About 190 meters from Padre Luis María Llop Street, near Setas de Sevilla, we have San Pedro Church, another important site in this journey across Seville. Even though there is no official record of Velázquez's date of birth, it is known that the painter was baptized in this very church on the 6th of June, 1566. La Iglesia de San Pedro is a 14th-century Catholic temple that displays architecture that follows the Gothic-Mudejar style.
At an early age, Diego Velázquez showcased a clear talent for the plastic arts. So, at the end of 1610, he began his apprenticeship as a painter in a house in Calle Trajano for Francisco Pacheco (renowned painter). In the 1600s, Seville was a place of great prosperity and cultural evolution that attracted and formed artists from all over the kingdom. If you stop in front of Hotel Venecia, look up to the façade to find a plaque indicating the exact place where Velázquez learned the rudiments of his craft.
Plaza del Duque is the perfect location to mark the final stop of this part of your journey following Velázquez’s formative years in Seville. This square is on a site that once belonged to the Duke of Medina Sidonia. In 1892 the place was adorned with a statue of Velázquez, which embodies the artist’s influence and importance in the region, but also the place where he grew up. A fun fact is that it is located near the Jewish College where the painter studied as a kid.
Becoming a court painter in Madrid
During the monarchical change that took place in 1621 with the death of King Philip III and the ascension to the throne of King Philip IV, many artists, including painter Velázquez advised by Francisco Pacheco, tried to find their place in busy Madrid. So, in 1622 Velázquez made his first trip to the city and started creating connections that earned him his occupation as a court painter between 1623 and 1628.
During this period, Velázquez spent most of his time in the Royal Palace where he painted the portraits of King Philip IV’s closest circle, including the queen and the monarch themselves. The Palacio Real de Madrid is the perfect place to start your journey in this city. Considered one of the largest palaces in Western Europe and the world, this site is the perfect location to follow Velázquez’s point of view and see first-hand some of the key elements that inspired the artist’s royal portraits.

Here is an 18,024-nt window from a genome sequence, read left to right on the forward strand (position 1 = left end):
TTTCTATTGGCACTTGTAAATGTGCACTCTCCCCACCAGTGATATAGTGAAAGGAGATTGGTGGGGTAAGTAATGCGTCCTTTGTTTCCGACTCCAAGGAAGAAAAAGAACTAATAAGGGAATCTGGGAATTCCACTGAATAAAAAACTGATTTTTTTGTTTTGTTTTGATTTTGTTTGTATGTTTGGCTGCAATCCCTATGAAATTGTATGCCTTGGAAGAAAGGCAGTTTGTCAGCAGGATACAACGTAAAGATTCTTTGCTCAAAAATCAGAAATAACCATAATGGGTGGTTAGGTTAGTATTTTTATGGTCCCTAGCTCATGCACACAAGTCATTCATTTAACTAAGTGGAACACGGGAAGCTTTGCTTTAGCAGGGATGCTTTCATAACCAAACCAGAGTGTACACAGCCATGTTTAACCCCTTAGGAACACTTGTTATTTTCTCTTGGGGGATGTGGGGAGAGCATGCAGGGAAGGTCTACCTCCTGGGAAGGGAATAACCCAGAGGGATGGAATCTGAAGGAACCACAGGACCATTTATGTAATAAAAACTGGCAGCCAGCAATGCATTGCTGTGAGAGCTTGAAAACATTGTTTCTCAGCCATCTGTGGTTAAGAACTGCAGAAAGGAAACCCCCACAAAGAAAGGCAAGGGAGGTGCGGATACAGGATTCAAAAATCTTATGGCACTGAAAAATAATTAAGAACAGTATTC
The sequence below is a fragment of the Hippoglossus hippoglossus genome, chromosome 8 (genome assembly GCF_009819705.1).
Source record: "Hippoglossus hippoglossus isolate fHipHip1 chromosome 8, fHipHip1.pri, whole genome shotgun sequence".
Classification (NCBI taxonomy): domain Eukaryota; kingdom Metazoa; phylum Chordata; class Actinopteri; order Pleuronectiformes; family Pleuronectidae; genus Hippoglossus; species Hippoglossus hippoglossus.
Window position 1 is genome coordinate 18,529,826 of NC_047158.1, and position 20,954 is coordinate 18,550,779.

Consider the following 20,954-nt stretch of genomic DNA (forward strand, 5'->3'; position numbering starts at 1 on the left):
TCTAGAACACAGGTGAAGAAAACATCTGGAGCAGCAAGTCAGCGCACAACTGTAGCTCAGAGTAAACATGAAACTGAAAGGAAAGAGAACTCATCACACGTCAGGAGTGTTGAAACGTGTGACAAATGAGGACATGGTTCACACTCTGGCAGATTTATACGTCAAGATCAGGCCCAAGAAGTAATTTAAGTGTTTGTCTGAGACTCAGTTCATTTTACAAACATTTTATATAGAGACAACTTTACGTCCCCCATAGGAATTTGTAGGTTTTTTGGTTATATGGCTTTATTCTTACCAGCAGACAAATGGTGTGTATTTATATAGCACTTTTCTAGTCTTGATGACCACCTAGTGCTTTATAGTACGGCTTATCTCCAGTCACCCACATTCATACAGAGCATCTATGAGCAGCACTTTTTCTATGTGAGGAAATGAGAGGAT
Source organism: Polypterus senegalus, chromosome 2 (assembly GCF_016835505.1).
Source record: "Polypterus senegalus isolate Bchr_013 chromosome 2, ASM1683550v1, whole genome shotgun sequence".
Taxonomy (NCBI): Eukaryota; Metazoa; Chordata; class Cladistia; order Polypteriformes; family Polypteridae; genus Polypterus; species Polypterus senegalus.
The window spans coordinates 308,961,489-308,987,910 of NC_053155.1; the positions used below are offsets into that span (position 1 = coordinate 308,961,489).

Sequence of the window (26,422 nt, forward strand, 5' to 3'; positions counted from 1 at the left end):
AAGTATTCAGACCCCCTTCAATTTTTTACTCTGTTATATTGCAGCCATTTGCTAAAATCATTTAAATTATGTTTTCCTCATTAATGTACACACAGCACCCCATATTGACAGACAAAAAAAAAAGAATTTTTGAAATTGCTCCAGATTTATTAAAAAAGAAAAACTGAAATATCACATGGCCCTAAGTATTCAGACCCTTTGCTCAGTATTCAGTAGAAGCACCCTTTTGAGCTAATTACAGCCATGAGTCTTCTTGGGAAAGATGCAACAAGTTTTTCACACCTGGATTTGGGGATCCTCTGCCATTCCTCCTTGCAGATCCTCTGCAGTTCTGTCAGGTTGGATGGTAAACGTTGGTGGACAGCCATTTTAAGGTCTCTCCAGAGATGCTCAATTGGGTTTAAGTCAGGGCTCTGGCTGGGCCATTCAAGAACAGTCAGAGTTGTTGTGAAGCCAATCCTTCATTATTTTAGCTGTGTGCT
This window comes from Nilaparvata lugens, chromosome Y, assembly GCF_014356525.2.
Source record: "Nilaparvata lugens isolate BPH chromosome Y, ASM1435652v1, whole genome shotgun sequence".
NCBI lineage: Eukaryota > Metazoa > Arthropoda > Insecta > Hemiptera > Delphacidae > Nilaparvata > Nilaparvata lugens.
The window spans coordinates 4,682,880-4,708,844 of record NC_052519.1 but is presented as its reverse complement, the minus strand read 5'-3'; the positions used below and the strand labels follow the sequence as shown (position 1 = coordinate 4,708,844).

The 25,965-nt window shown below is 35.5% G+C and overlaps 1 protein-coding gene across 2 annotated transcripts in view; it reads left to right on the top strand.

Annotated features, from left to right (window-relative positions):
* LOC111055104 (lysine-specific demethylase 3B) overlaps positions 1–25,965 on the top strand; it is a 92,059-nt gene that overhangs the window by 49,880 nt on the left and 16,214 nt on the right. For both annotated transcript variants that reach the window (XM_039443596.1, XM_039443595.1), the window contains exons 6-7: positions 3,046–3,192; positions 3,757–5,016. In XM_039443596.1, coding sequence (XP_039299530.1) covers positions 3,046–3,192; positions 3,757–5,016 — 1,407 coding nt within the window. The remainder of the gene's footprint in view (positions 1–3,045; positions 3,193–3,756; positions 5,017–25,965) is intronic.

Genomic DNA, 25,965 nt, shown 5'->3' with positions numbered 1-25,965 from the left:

However, to see the palace is to miss out on a glimpse of Velázquez’s work in the flesh. With that in mind, your next obligatory stop in Madrid is the Prado Museum, near the Royal Botanical Garden and the Parque del Retiro. Inside you can observe some of the most important paintings in Spanish history, including the enigmatic “Las Meninas” and the famous portrait of Philip IV from 1623, Velázquez’s first artistic work for the royal family. While outside, in Paseo del Prado, observe in detail Velázquez’s statue, head looking down with a pencil in his hand!
The Royal Site of San Lorenzo de El Escorial is your final stop in Madrid, a decisive place in Velázquez’s career and evolution as a painter. This monument is a declared UNESCO Heritage Site, which today houses 15th and 17th-century paintings from Flemish, German, Italian and Spanish artists, including Velázquez himself. However, when he visited it, it was a Spanish Royal site built between 1563 and 1584 by order of King Philip II. On his visit, he was accompanied by Flemish painter Peter Paul Rubens, who became a great friend and source of inspiration for his adventures in Italy.
To find El Escorial, you might have to rent a car or take a mode of public transport, as it is about 45 kilometers away from Madrid.
On the search for inspiration... in Italy